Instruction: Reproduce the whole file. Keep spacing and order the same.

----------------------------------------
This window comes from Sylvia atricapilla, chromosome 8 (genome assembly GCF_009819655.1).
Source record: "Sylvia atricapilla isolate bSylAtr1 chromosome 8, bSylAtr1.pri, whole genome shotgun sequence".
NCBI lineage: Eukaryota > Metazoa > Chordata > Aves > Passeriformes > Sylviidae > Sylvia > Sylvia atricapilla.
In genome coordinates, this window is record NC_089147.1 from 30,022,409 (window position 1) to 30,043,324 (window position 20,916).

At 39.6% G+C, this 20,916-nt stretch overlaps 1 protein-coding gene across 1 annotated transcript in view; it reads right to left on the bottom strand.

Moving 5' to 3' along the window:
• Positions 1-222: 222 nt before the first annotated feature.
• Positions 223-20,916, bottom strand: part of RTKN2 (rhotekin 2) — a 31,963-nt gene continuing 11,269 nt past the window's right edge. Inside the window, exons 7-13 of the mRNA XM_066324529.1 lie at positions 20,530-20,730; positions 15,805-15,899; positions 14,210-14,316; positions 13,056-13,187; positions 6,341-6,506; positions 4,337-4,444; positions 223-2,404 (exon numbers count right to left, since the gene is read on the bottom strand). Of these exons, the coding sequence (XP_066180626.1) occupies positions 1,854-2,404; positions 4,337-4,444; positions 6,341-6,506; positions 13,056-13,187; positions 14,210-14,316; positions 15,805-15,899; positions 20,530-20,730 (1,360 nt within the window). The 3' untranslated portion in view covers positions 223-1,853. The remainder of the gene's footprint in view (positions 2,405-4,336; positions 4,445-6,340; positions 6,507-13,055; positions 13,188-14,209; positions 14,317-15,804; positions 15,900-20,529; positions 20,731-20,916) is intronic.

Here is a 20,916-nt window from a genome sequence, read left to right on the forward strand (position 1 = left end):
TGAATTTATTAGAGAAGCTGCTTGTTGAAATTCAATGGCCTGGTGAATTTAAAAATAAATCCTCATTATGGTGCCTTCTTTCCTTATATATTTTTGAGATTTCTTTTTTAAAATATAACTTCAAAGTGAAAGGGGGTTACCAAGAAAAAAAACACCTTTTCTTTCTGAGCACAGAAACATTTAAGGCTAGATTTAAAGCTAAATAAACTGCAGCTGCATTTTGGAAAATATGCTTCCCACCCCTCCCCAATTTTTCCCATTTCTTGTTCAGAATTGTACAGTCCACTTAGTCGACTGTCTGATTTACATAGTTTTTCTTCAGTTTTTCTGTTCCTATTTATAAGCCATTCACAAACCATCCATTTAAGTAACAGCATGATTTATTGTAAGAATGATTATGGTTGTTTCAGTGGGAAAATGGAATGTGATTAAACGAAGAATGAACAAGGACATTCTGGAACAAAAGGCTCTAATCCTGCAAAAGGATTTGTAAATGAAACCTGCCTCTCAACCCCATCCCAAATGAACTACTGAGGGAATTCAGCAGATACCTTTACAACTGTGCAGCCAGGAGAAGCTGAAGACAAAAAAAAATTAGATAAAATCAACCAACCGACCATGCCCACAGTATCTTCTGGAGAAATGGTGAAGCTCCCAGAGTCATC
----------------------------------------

This window comes from Sylvia atricapilla, chromosome 8 (genome assembly GCF_009819655.1).
Source record: "Sylvia atricapilla isolate bSylAtr1 chromosome 8, bSylAtr1.pri, whole genome shotgun sequence".
NCBI lineage: Eukaryota > Metazoa > Chordata > Aves > Passeriformes > Sylviidae > Sylvia > Sylvia atricapilla.
In genome coordinates, this window is record NC_089147.1 from 30,022,409 (window position 1) to 30,043,324 (window position 20,916).

At 39.6% G+C, this 20,916-nt stretch overlaps 1 protein-coding gene across 1 annotated transcript in view; it reads right to left on the bottom strand.

Moving 5' to 3' along the window:
• Positions 1-222: 222 nt before the first annotated feature.
• Positions 223-20,916, bottom strand: part of RTKN2 (rhotekin 2) — a 31,963-nt gene continuing 11,269 nt past the window's right edge. Inside the window, exons 7-13 of the mRNA XM_066324529.1 lie at positions 20,530-20,730; positions 15,805-15,899; positions 14,210-14,316; positions 13,056-13,187; positions 6,341-6,506; positions 4,337-4,444; positions 223-2,404 (exon numbers count right to left, since the gene is read on the bottom strand). Of these exons, the coding sequence (XP_066180626.1) occupies positions 1,854-2,404; positions 4,337-4,444; positions 6,341-6,506; positions 13,056-13,187; positions 14,210-14,316; positions 15,805-15,899; positions 20,530-20,730 (1,360 nt within the window). The 3' untranslated portion in view covers positions 223-1,853. The remainder of the gene's footprint in view (positions 2,405-4,336; positions 4,445-6,340; positions 6,507-13,055; positions 13,188-14,209; positions 14,317-15,804; positions 15,900-20,529; positions 20,731-20,916) is intronic.

Here is a 20,916-nt window from a genome sequence, read left to right on the forward strand (position 1 = left end):
TGAATTTATTAGAGAAGCTGCTTGTTGAAATTCAATGGCCTGGTGAATTTAAAAATAAATCCTCATTATGGTGCCTTCTTTCCTTATATATTTTTGAGATTTCTTTTTTAAAATATAACTTCAAAGTGAAAGGGGGTTACCAAGAAAAAAAACACCTTTTCTTTCTGAGCACAGAAACATTTAAGGCTAGATTTAAAGCTAAATAAACTGCAGCTGCATTTTGGAAAATATGCTTCCCACCCCTCCCCAATTTTTCCCATTTCTTGTTCAGAATTGTACAGTCCACTTAGTCGACTGTCTGATTTACATAGTTTTTCTTCAGTTTTTCTGTTCCTATTTATAAGCCATTCACAAACCATCCATTTAAGTAACAGCATGATTTATTGTAAGAATGATTATGGTTGTTTCAGTGGGAAAATGGAATGTGATTAAACGAAGAATGAACAAGGACATTCTGGAACAAAAGGCTCTAATCCTGCAAAAGGATTTGTAAATGAAACCTGCCTCTCAACCCCATCCCAAATGAACTACTGAGGGAATTCAGCAGATACCTTTACAACTGTGCAGCCAGGAGAAGCTGAAGACAAAAAAAAATTAGATAAAATCAACCAACCGACCATGCCCACAGTATCTTCTGGAGAAATGGTGAAGCTCCCAGAGTCATC